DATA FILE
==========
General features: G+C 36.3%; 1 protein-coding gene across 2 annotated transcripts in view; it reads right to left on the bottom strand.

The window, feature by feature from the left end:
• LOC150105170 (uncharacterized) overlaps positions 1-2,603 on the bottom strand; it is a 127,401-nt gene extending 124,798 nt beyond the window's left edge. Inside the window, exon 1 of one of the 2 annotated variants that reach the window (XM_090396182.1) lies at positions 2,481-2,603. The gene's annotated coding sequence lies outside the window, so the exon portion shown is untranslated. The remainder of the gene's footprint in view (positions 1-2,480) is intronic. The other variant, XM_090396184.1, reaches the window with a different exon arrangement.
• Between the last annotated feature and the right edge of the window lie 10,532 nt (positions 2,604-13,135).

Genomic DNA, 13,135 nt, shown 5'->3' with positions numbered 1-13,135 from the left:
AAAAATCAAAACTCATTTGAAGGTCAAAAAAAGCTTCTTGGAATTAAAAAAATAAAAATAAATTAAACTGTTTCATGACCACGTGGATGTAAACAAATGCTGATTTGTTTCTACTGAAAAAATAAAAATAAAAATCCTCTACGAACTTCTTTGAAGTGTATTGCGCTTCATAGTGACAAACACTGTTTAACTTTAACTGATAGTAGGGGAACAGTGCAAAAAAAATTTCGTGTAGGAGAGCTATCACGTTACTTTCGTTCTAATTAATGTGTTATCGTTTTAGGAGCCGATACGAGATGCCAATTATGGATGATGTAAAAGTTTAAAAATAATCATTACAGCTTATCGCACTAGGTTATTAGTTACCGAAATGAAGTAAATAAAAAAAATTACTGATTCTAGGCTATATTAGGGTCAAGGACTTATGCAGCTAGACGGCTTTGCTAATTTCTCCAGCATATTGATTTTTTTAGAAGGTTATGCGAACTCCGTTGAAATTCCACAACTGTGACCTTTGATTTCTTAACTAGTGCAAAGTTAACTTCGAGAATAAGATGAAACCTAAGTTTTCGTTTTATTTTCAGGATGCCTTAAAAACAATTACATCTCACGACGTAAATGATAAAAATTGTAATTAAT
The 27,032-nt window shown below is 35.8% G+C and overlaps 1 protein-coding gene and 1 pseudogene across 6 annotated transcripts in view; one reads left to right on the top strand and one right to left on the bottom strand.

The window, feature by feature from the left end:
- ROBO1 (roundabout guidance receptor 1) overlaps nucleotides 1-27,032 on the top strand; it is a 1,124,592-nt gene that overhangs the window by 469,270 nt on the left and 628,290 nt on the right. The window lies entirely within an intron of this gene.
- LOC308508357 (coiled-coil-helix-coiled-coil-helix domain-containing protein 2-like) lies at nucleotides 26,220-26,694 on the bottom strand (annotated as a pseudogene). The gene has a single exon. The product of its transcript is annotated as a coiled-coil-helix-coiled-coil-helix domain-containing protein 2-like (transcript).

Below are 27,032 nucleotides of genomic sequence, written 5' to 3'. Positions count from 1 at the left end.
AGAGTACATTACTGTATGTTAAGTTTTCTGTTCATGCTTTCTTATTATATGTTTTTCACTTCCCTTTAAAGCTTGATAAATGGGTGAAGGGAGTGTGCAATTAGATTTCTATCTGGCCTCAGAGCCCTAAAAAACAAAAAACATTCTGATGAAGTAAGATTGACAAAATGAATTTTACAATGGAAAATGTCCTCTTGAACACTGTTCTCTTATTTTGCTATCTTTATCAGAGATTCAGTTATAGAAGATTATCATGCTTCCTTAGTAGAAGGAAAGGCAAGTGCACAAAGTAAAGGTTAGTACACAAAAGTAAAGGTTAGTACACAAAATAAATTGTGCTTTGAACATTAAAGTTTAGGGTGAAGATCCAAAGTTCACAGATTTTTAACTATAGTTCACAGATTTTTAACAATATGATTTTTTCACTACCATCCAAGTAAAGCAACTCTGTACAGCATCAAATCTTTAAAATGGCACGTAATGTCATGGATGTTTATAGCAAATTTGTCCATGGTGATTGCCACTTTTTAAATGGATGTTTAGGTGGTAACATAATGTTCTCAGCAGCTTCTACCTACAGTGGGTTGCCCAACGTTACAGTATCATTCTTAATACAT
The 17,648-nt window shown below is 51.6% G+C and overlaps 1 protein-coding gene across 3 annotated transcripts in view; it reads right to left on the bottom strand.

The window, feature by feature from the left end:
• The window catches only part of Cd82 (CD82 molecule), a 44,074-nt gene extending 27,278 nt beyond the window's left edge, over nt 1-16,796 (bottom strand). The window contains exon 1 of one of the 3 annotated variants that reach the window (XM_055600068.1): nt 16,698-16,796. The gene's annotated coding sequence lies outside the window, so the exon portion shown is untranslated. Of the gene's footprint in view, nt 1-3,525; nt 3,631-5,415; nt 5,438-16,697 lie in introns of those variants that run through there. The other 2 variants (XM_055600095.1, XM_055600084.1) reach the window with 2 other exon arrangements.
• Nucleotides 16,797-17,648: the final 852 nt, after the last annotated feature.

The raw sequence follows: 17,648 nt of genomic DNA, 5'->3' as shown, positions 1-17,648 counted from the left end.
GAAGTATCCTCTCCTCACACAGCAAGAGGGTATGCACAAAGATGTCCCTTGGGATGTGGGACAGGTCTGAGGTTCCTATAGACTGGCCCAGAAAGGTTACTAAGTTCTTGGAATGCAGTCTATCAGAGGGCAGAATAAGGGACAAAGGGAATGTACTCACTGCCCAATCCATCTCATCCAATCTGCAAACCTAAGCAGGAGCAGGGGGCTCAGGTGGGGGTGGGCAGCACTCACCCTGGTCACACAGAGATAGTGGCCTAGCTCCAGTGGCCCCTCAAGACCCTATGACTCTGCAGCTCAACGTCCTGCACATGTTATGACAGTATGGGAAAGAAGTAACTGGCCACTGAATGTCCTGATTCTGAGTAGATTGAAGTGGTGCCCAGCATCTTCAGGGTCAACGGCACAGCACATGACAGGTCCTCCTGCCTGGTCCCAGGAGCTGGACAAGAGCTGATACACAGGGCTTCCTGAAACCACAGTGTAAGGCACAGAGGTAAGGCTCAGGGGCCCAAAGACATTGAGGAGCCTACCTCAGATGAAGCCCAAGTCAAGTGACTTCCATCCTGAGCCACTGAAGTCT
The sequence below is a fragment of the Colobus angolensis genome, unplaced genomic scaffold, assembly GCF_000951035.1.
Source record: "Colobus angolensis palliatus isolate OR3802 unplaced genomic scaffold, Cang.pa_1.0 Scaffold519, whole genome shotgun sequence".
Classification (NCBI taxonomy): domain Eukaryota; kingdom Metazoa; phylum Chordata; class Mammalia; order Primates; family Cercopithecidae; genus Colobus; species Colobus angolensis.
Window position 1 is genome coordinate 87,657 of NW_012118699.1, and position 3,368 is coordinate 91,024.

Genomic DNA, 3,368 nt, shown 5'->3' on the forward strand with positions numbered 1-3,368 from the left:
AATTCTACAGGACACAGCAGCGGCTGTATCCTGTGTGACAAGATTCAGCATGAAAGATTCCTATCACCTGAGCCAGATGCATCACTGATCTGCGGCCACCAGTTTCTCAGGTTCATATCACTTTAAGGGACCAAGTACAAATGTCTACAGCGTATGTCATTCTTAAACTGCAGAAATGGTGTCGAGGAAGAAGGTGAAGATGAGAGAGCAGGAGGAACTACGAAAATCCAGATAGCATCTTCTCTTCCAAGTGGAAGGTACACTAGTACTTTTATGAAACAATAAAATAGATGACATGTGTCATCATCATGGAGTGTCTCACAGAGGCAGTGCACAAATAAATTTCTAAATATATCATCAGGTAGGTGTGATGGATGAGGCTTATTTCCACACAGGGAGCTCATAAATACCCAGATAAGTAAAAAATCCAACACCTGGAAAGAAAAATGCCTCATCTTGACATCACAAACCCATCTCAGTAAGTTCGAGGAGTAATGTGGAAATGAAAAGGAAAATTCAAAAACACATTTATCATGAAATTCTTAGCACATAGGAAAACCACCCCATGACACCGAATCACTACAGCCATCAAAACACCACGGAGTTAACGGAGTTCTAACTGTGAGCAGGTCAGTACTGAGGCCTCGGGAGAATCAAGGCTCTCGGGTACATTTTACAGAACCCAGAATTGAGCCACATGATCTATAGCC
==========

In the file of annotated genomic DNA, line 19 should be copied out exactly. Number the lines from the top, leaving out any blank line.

The sequence below is a fragment of the Colobus angolensis genome, unplaced genomic scaffold, assembly GCF_000951035.1.